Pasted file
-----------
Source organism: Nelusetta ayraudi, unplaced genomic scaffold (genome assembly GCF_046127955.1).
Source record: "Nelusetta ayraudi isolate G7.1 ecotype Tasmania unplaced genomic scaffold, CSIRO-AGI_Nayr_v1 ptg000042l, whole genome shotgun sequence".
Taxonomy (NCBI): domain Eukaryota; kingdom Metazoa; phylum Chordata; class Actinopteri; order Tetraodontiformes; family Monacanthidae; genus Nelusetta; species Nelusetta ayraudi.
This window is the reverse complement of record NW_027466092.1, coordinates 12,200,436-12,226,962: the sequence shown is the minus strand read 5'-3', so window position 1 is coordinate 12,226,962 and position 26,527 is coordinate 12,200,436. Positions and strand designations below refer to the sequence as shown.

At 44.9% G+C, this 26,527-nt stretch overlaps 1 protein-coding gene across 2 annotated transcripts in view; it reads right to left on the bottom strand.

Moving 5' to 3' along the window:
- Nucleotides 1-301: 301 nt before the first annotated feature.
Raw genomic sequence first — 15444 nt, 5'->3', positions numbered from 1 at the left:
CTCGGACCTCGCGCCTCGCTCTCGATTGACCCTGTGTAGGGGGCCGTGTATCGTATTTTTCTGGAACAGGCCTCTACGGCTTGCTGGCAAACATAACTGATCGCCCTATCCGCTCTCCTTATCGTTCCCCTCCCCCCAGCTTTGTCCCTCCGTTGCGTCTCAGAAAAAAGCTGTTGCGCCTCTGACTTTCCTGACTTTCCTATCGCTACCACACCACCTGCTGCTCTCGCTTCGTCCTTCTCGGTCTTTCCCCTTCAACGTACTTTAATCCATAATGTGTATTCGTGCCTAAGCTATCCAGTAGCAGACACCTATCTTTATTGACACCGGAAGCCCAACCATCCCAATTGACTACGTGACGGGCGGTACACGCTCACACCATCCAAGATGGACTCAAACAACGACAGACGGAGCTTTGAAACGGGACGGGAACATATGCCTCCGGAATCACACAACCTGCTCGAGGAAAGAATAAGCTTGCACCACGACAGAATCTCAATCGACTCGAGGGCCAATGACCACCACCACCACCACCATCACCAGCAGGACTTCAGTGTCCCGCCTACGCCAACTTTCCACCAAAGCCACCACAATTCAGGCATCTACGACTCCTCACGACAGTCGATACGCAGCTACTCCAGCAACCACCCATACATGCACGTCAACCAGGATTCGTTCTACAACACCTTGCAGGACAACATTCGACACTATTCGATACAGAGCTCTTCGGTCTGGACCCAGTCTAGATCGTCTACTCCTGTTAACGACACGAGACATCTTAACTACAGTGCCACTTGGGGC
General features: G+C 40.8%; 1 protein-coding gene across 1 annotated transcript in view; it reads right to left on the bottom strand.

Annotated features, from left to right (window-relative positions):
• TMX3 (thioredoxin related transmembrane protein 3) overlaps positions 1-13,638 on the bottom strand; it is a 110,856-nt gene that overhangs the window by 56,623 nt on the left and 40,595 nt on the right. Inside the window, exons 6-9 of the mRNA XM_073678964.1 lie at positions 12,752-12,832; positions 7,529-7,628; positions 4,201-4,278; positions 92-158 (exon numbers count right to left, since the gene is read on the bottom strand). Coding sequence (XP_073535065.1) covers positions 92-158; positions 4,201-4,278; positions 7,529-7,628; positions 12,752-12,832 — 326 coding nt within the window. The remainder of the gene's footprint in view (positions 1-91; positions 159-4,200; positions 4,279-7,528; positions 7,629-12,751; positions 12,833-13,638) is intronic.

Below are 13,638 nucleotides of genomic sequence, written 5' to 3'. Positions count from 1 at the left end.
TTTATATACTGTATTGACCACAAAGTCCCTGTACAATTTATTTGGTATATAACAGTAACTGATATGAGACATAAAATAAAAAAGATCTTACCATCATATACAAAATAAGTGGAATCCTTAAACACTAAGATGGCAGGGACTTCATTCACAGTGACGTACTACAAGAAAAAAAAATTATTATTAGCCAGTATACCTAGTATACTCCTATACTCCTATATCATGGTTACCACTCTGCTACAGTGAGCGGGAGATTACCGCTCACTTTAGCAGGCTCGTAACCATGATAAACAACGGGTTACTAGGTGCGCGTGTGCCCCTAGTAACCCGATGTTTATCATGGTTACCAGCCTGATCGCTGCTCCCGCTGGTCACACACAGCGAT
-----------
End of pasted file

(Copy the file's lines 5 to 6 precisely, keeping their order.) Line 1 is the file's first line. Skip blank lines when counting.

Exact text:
At 44.9% G+C, this 26,527-nt stretch overlaps 1 protein-coding gene across 2 annotated transcripts in view; it reads right to left on the bottom strand.

Moving 5' to 3' along the window: